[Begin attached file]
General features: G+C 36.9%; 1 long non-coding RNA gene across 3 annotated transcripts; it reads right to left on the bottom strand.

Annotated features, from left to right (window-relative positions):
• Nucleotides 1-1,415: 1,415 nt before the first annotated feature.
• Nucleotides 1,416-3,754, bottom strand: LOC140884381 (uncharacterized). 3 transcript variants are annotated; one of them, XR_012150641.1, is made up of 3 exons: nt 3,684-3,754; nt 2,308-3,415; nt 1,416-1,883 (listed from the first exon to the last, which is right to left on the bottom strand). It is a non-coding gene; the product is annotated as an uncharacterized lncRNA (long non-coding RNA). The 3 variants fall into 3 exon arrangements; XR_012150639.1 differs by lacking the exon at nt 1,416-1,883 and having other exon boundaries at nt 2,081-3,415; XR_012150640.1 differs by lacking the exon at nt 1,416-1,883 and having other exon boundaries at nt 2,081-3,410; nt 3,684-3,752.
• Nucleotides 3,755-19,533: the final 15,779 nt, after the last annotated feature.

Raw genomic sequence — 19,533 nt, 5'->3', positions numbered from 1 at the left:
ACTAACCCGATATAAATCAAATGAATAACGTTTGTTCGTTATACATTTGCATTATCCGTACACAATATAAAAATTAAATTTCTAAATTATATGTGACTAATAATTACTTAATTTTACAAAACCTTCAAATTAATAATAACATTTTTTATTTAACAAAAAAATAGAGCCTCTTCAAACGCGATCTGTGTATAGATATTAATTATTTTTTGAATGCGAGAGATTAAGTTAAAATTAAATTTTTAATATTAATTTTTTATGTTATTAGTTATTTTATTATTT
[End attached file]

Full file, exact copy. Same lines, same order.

General features: G+C 36.9%; 1 long non-coding RNA gene across 3 annotated transcripts; it reads right to left on the bottom strand.

Annotated features, from left to right (window-relative positions):
• Nucleotides 1-1,415: 1,415 nt before the first annotated feature.
• Nucleotides 1,416-3,754, bottom strand: LOC140884381 (uncharacterized). 3 transcript variants are annotated; one of them, XR_012150641.1, is made up of 3 exons: nt 3,684-3,754; nt 2,308-3,415; nt 1,416-1,883 (listed from the first exon to the last, which is right to left on the bottom strand). It is a non-coding gene; the product is annotated as an uncharacterized lncRNA (long non-coding RNA). The 3 variants fall into 3 exon arrangements; XR_012150639.1 differs by lacking the exon at nt 1,416-1,883 and having other exon boundaries at nt 2,081-3,415; XR_012150640.1 differs by lacking the exon at nt 1,416-1,883 and having other exon boundaries at nt 2,081-3,410; nt 3,684-3,752.
• Nucleotides 3,755-19,533: the final 15,779 nt, after the last annotated feature.

Raw genomic sequence — 19,533 nt, 5'->3', positions numbered from 1 at the left:
ACTAACCCGATATAAATCAAATGAATAACGTTTGTTCGTTATACATTTGCATTATCCGTACACAATATAAAAATTAAATTTCTAAATTATATGTGACTAATAATTACTTAATTTTACAAAACCTTCAAATTAATAATAACATTTTTTATTTAACAAAAAAATAGAGCCTCTTCAAACGCGATCTGTGTATAGATATTAATTATTTTTTGAATGCGAGAGATTAAGTTAAAATTAAATTTTTAATATTAATTTTTTATGTTATTAGTTATTTTATTATTT